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California  + Orange County  + Office  | 

Q&A: How Environmental Branding Promotes Collaboration

By Dennis Kaiser

Employers are paying closer attention to the office space they provide, since attracting and retaining people is more important than ever today. The emergence of creative space as a recruitment tool has led to a host of envelope-pushing ideas. But the big question is, how can companies adapt the ‘cool just to be cool’ theme into functionality and productivity?

One of the ways architects and designers are introducing better workplaces is through environmental branding. Connect Media spoke with Kelly Taylor, founder and CEO of Metropolitan West, a proponent of innovative systems that enhance collaboration. Here’s her insights in our latest 3 CRE Q&A.

Q: As companies implement a creative office design to boost employee productivity and retention, how can they reinforce their image and “cool factor” through environmental branding?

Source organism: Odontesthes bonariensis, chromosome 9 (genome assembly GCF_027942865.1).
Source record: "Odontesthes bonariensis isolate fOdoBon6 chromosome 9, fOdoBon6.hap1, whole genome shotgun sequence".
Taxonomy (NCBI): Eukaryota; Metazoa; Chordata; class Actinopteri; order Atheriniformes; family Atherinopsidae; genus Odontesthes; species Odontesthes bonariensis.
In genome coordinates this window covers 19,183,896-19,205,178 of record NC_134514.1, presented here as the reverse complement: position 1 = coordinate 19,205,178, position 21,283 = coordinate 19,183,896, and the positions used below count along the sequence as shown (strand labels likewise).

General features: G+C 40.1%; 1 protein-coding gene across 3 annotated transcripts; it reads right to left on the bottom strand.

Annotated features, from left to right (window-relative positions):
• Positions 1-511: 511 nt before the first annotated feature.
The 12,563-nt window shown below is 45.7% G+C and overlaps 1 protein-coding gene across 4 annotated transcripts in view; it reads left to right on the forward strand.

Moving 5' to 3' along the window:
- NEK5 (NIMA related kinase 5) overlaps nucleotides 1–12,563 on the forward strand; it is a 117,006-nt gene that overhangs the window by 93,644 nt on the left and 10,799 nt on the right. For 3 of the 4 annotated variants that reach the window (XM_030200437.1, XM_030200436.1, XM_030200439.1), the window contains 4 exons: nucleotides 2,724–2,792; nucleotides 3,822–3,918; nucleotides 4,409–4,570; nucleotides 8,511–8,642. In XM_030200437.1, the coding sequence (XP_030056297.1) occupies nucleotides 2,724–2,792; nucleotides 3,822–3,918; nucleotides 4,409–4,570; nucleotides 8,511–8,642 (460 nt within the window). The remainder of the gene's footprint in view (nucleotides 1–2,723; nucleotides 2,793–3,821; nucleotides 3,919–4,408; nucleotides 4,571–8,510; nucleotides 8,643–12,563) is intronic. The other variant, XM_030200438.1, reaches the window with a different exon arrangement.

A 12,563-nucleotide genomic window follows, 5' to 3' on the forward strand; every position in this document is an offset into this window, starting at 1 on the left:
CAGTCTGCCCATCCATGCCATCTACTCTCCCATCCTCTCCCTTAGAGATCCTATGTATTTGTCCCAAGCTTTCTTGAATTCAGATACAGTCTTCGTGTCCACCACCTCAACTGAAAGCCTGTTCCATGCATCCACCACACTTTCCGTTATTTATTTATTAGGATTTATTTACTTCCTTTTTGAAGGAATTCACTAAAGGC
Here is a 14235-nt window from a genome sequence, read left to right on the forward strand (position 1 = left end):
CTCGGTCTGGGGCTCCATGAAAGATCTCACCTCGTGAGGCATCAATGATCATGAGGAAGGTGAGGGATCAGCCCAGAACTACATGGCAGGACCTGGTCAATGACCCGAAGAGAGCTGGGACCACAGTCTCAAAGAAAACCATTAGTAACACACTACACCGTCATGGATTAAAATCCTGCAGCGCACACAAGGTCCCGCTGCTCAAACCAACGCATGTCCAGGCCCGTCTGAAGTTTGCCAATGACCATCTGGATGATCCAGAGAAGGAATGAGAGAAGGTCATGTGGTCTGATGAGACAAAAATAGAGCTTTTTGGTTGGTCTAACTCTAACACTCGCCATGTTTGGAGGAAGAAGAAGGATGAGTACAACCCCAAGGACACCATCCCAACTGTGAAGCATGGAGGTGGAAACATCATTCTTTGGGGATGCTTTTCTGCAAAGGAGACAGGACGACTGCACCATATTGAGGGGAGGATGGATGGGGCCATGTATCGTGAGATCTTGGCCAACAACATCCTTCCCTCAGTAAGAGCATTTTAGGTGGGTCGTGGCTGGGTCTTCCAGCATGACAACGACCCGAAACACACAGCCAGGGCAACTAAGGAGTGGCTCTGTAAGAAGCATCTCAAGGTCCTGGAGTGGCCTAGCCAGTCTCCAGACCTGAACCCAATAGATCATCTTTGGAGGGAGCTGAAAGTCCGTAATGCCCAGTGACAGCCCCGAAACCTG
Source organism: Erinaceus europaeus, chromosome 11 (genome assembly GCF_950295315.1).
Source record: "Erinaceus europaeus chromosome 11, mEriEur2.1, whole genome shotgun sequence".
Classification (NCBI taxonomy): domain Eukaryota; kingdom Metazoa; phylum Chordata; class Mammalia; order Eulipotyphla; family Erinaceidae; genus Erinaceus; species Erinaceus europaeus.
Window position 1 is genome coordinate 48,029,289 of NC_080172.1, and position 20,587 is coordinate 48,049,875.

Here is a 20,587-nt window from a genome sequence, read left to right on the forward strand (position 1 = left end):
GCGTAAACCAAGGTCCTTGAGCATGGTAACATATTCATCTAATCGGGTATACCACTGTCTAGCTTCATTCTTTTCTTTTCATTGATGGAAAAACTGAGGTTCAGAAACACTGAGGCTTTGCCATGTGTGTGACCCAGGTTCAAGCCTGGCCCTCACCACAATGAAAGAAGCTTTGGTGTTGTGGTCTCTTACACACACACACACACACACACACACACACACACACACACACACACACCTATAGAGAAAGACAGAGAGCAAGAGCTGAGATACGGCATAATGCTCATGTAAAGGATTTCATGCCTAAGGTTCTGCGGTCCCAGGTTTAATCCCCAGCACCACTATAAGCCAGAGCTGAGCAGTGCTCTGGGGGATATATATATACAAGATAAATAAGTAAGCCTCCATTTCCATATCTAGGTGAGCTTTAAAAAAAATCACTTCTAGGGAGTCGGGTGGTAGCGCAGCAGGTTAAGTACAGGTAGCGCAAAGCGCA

A: Environmental branding refers to reflecting an organization’s brand through the design of its physical exterior or interior space, and it’s a powerful tool that often goes overlooked in a traditional marketing mix for most companies. Architecture firms, property managers, and others who install creative office workspaces are well aware of it, though, and its benefits in recruiting and retaining employees, and increasing worker productivity. Our “peerhatch” writable wall surface product was part of an award‑winning workplace design at the worldwide “EDQuarters” for Edmunds in Santa Monica, which features a 6,000-lb. installation of 1966 and 2016 Corvettes rotating above the reception area. When you see that type of environmental branding, there is an undeniable “wow factor” that immediately attracts people.

Q: How can environmental branding become more than nice imagery, and actually contribute to collaboration?